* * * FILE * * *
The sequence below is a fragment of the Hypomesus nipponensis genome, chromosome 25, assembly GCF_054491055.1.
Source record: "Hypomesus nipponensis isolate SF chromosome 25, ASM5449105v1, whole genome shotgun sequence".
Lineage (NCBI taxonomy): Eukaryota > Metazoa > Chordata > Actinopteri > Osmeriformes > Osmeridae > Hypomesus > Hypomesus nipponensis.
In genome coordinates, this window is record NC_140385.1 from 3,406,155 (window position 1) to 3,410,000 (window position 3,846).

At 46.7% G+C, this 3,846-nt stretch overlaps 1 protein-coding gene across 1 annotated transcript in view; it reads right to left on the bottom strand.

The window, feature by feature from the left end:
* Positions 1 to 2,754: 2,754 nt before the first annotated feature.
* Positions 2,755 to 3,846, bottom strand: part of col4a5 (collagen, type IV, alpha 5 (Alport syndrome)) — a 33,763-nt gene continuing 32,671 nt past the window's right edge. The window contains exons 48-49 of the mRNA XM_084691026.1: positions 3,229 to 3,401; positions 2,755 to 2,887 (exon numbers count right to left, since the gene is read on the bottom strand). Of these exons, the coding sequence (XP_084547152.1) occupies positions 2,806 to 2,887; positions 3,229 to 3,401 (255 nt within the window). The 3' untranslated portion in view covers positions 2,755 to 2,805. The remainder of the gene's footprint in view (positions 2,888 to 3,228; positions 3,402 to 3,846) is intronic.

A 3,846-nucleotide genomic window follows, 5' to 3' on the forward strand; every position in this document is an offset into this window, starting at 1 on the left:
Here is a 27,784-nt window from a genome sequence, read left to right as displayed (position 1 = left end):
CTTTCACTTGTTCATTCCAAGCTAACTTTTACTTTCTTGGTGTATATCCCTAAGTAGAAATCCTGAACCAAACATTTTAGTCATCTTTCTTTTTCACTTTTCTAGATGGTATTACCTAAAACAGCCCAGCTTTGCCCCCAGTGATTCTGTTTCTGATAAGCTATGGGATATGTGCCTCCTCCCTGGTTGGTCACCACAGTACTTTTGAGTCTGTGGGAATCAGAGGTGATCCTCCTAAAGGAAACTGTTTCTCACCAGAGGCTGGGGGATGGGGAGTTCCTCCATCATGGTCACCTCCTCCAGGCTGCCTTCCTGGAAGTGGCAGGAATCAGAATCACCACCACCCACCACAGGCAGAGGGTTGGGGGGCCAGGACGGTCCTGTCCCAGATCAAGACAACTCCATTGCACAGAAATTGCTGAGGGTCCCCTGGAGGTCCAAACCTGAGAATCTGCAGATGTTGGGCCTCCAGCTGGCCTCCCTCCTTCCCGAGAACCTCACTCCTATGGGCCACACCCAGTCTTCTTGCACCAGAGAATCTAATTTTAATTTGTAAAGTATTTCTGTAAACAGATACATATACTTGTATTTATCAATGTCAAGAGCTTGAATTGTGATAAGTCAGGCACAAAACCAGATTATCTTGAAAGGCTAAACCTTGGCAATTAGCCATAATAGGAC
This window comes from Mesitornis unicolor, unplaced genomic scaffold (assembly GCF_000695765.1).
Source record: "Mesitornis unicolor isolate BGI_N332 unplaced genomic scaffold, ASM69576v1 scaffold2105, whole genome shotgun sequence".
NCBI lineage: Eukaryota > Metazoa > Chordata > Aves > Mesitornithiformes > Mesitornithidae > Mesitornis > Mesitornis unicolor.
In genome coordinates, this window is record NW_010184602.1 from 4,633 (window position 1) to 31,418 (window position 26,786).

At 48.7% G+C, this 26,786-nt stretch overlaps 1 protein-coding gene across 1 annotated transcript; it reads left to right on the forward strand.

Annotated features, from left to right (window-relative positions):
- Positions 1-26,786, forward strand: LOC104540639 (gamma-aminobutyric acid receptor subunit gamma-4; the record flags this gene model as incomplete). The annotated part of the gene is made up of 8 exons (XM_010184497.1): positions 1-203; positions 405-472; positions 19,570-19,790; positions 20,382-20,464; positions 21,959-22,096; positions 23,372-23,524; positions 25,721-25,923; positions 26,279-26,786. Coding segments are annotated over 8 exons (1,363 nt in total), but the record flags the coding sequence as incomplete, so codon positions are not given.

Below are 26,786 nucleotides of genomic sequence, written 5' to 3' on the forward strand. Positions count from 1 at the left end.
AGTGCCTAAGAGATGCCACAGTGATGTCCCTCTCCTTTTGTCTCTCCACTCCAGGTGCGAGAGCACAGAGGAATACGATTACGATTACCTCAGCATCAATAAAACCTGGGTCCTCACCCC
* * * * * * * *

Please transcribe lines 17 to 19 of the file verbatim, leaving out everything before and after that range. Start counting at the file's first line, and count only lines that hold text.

Annotated features, from left to right (window-relative positions):
- Positions 1-26,786, forward strand: LOC104540639 (gamma-aminobutyric acid receptor subunit gamma-4; the record flags this gene model as incomplete). The annotated part of the gene is made up of 8 exons (XM_010184497.1): positions 1-203; positions 405-472; positions 19,570-19,790; positions 20,382-20,464; positions 21,959-22,096; positions 23,372-23,524; positions 25,721-25,923; positions 26,279-26,786. Coding segments are annotated over 8 exons (1,363 nt in total), but the record flags the coding sequence as incomplete, so codon positions are not given.

Below are 26,786 nucleotides of genomic sequence, written 5' to 3' on the forward strand. Positions count from 1 at the left end.